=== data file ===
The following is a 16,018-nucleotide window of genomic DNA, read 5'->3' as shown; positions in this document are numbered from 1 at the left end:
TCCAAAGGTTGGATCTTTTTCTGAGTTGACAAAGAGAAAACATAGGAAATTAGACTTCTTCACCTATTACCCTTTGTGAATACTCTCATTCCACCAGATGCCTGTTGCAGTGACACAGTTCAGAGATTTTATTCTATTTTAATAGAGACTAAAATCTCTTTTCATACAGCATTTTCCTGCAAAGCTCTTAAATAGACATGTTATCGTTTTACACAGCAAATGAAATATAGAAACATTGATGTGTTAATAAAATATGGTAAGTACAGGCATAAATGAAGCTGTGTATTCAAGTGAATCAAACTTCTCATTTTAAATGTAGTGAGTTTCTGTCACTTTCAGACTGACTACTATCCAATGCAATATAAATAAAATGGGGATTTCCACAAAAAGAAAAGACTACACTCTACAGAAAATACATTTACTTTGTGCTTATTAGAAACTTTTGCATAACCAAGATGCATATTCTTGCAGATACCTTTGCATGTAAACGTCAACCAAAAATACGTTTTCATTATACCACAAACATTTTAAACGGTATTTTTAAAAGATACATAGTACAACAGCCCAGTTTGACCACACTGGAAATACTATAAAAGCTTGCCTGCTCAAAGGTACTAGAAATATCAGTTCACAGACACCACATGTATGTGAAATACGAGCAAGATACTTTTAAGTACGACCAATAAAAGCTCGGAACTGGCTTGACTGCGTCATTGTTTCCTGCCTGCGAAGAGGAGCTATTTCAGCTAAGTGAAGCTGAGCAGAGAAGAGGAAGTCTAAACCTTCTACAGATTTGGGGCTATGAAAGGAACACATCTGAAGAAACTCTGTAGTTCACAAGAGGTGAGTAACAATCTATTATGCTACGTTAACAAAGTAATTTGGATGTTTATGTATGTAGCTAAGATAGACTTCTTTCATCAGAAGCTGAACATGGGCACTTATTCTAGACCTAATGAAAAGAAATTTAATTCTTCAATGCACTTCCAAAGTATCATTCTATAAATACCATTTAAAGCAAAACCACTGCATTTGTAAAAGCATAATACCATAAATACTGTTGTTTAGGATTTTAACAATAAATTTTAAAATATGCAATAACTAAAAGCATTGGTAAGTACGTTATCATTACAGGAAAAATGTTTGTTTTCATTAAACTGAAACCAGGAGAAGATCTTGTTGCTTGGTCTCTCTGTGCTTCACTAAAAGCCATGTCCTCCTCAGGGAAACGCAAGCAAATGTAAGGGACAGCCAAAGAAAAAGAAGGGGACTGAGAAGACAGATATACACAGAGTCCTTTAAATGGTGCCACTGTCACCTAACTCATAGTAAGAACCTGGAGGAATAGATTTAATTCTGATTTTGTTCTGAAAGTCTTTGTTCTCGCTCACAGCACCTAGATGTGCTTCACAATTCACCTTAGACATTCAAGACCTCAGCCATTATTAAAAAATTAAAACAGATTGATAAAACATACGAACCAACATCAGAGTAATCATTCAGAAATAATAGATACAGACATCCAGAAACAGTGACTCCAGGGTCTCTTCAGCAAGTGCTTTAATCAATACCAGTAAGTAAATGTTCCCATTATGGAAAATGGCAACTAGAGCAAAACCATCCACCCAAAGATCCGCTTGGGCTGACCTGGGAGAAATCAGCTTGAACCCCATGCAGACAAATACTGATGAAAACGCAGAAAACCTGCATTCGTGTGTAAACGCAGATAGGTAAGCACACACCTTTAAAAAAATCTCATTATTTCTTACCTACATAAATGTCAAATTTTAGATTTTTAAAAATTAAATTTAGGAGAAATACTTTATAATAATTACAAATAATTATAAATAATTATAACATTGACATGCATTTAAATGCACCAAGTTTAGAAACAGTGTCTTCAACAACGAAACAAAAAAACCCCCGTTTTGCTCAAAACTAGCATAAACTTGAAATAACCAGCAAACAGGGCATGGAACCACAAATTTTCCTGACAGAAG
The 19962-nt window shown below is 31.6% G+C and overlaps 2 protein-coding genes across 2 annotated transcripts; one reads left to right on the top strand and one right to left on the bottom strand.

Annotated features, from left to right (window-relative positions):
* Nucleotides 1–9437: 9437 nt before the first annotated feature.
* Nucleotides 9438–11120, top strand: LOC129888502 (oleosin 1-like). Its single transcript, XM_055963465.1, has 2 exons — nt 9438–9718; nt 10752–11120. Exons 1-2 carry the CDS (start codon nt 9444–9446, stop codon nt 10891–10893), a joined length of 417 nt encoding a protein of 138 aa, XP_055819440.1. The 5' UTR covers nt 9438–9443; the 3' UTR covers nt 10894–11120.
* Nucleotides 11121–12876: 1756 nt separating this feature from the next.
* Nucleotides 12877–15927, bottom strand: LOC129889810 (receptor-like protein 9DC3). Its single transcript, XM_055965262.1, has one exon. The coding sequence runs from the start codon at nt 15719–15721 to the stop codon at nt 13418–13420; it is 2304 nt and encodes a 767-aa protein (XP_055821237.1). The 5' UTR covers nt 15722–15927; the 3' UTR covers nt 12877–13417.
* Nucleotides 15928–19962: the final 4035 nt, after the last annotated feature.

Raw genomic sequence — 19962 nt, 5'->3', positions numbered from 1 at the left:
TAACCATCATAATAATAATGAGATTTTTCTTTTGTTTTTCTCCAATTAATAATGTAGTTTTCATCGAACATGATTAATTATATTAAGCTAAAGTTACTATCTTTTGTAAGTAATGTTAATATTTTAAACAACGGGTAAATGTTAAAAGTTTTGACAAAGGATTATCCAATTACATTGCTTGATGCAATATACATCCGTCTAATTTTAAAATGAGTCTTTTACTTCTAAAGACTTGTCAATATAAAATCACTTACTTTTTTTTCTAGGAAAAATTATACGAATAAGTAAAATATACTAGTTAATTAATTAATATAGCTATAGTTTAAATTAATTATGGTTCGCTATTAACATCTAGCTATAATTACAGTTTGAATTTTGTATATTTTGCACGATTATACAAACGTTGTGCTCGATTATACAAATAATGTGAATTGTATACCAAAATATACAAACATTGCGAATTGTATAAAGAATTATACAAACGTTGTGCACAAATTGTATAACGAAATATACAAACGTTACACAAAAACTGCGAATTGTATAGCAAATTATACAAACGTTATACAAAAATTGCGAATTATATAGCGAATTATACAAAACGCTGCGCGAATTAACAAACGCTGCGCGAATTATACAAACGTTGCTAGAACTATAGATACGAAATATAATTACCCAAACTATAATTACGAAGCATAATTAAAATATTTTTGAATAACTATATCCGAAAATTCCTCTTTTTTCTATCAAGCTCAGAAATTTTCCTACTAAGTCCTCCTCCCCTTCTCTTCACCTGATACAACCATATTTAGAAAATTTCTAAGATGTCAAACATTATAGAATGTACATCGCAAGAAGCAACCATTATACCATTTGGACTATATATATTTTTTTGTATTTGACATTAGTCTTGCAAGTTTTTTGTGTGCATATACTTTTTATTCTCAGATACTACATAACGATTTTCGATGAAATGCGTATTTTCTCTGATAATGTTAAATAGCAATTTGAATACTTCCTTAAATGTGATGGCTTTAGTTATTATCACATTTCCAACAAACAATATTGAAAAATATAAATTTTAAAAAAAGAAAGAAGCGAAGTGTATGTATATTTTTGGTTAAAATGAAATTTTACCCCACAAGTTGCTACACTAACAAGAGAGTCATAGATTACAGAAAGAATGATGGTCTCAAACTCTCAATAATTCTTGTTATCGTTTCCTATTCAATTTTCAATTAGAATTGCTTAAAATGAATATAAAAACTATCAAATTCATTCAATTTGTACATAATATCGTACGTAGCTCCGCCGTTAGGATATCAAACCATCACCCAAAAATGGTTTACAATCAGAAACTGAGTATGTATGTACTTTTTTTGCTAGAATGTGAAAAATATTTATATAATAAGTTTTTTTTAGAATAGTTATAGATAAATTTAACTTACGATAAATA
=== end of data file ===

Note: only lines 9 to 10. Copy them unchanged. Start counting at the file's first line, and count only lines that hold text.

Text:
* Nucleotides 15928–19962: the final 4035 nt, after the last annotated feature.

Raw genomic sequence — 19962 nt, 5'->3', positions numbered from 1 at the left: